BY NICOLE VILLACRÉS ’18
Smith College announced in December 2016 that their equestrian team would shift in status from a varsity sport to a club sport in the fall of 2017. A news release from the college stated that the transition would allow Smith to "focus its athletic resources on varsity sports," which is more in line with the Smith's interest in being a leader in "NCAA-sanctioned sports competition at the national level." The National Collegiate Athletic Association governs most varsity sports at Smith and Mount Holyoke, while the Intercollegiate Horse Show Association governs collegiate riders.
The athletic department will continue funding the team until the transition and after that the Smith College Student Government Association will fund the team, according to a statement released by Smith. The dean of Smith college and vice president for campus life, Donna Lisker, stated that "a number of factors led us to this decision," among them a decline in riding instruction enrollment and the risk involved in outsourcing animal and barn management to external vendors, according to a statement made to the Sophian, the Smith College newspaper.
The announcement has drawn a negative response from riding students, parents and alumnae who have joined to create a group called Save Smith Equestrian. The group is circulating a petition, which currently has 1,946 supporters. Riders at Mount Holyoke also had concerns about what the decision meant.
At first, there were concerns that the transition would cause realignment in the region in which Mount Holyoke competes, potentially changing the schools that the Mount Holyoke equestrian team competes against. Kristen Hughes, director of athletics at Smith, assured the community in a news release that the riders would maintain their same competition schedule.
Mollie Kowalchik '18, assistant team manager of the Mount Holyoke equestrian team, further explained how a change at Smith would not affect Mount Holyoke equestrian team. "I don't think that the change in status of a team from varsity to club would prompt such realignment since the number of teams in our region would remain the same, so long as Smith remained a team, regardless of club status," said Kowalchik.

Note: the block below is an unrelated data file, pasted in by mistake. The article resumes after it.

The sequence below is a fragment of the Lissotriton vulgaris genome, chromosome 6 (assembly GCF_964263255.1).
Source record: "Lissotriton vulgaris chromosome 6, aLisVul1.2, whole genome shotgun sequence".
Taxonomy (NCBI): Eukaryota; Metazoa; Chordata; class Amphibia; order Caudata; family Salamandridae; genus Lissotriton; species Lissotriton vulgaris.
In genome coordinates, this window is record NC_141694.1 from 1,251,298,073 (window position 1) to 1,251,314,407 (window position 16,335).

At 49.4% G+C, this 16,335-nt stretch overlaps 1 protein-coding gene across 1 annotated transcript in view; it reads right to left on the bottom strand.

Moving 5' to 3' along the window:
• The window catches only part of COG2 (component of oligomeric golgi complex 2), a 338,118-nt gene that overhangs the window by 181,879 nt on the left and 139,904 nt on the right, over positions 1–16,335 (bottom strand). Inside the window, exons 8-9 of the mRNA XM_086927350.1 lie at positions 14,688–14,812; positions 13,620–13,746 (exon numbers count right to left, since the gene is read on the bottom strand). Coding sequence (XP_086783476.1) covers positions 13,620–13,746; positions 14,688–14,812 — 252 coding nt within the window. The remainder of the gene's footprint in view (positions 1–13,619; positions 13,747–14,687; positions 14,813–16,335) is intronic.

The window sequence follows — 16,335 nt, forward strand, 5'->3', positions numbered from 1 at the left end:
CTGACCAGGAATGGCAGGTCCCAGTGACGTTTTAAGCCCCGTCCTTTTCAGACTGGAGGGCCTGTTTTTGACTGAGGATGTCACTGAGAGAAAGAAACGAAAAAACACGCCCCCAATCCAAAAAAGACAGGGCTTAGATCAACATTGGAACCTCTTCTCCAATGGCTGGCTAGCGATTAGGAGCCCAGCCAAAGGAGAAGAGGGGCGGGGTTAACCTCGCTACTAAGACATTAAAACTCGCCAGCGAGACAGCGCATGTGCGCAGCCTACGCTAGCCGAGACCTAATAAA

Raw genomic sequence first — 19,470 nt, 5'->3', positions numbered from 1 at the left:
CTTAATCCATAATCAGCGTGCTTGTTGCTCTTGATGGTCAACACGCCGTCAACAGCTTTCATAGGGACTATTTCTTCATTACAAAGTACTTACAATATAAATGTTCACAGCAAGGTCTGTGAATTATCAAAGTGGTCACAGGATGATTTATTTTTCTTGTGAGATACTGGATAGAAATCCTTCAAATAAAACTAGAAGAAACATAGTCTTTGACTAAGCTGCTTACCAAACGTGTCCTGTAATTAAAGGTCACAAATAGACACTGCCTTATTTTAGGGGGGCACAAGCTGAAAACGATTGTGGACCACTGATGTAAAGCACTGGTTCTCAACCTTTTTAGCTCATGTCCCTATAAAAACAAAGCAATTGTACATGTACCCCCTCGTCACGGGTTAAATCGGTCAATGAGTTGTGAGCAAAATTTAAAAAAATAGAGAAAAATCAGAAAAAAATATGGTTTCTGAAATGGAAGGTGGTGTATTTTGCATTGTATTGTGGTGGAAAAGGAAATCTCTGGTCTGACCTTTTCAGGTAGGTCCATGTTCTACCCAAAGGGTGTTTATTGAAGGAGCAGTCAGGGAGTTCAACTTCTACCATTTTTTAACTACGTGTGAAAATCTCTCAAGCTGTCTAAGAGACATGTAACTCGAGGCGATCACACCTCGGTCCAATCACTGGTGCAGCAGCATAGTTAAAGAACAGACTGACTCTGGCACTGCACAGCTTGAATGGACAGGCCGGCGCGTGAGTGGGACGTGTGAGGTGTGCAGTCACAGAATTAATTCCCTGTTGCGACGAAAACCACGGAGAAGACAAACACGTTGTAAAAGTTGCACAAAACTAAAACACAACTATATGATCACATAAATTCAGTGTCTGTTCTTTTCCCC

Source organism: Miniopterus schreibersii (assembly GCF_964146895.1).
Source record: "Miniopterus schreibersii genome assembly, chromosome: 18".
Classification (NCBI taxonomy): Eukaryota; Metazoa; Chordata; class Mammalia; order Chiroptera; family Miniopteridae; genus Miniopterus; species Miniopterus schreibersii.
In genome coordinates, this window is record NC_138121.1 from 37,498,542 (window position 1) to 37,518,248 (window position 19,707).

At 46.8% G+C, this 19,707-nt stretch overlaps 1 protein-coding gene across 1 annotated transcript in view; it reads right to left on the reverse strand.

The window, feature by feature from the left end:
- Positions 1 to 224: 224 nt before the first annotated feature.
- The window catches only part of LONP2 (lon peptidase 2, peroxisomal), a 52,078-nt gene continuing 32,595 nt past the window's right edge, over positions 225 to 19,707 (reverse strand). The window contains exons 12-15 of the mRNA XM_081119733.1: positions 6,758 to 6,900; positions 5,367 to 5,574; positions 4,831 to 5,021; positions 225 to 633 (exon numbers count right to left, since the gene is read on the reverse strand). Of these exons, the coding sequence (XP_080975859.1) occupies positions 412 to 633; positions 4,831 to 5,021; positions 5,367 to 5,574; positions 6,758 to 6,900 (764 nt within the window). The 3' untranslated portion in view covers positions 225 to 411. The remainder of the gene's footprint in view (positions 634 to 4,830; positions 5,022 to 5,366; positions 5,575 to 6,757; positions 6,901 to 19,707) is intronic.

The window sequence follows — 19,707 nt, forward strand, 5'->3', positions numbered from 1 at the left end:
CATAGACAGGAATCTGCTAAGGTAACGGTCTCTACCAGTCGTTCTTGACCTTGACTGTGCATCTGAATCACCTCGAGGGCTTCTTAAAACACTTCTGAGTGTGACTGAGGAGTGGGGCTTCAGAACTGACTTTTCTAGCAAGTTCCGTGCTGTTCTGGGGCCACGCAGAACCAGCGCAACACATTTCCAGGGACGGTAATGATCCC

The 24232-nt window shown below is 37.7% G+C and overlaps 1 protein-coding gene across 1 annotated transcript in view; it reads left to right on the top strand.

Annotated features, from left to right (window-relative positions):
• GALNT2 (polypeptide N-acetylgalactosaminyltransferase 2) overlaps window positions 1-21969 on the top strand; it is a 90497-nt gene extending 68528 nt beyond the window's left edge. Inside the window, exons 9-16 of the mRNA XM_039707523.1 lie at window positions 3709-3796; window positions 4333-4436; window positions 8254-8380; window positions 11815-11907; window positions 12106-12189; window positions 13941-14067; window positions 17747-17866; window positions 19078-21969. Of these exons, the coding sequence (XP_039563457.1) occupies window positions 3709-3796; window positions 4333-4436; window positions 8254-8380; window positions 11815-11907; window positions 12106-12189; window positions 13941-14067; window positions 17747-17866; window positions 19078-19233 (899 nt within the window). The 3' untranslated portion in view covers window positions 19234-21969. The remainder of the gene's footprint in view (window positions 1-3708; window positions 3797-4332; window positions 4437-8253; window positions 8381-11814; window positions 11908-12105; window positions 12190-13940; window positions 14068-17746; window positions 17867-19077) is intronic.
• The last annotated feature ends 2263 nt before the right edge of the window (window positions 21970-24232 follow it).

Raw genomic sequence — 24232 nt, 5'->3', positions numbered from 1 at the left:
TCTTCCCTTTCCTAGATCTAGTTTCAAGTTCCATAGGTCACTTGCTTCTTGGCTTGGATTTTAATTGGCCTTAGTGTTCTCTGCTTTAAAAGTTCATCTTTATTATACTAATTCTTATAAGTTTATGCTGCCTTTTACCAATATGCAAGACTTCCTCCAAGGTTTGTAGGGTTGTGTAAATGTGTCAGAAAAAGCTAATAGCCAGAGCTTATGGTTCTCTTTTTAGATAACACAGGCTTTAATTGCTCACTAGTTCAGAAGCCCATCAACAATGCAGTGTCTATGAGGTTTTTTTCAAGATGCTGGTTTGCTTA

Taryn Isenburg '18, team manager of the Mount Holyoke equestrian team, added that since their region had seen the addition of several teams including Bennington College and Hampshire College, she didn't believe that Mount Holyoke would be reclassified to another region, "even if Smith fails to keep a club team running."
Kowalchik speculated that the shift could potentially cause the region to become less competitive. "Smith is one of the more competitive teams in our region. Their change to club status may result in a less competitive team for them since many strong riders prefer to ride on a varsity team, and therefore may not choose to attend Smith. However, there are plenty of competitive teams throughout the country that are club status, so the Smith team may very well remain a strong team."
Mika McKinney '18, equestrian admissions fellow, discussed how riders preferring varsity teams could benefit the Mount Holyoke riding program. "Mount Holyoke might gain more interest from prospective students due to the lack of riding options offered at Smith. Students looking at Mount Holyoke are also often looking at Smith and this might become a deciding factor for them."
Ultimately, many riders believe the transition negatively impacts all the riding teams in the area because of its demonstration of a lack of support for equestrian as a varsity sport.
"I do think the demotion of the team affects the morale of the region and our team here. We are all advocates for riding as a serious varsity sport, and we enjoy seeing women recognized for their accomplishments through horsemanship. It is hard to see the demotion of Smith's team, because it seems to defy this notion," said Isenburg.
Regarding Smith's interest in focusing only on NCAA sanctioned sports, Kowalchik explained that a different body governs riding. "Equestrian is emerging as an NCAA sport, but there are only a select few teams that compete in the NCAA format. Before it was recognized as an NCAA sport, the IHSA was created. 50 years ago to be exact," said Kowalchik. This difference in governance seems to be what Smith is citing as their main reason for the demotion.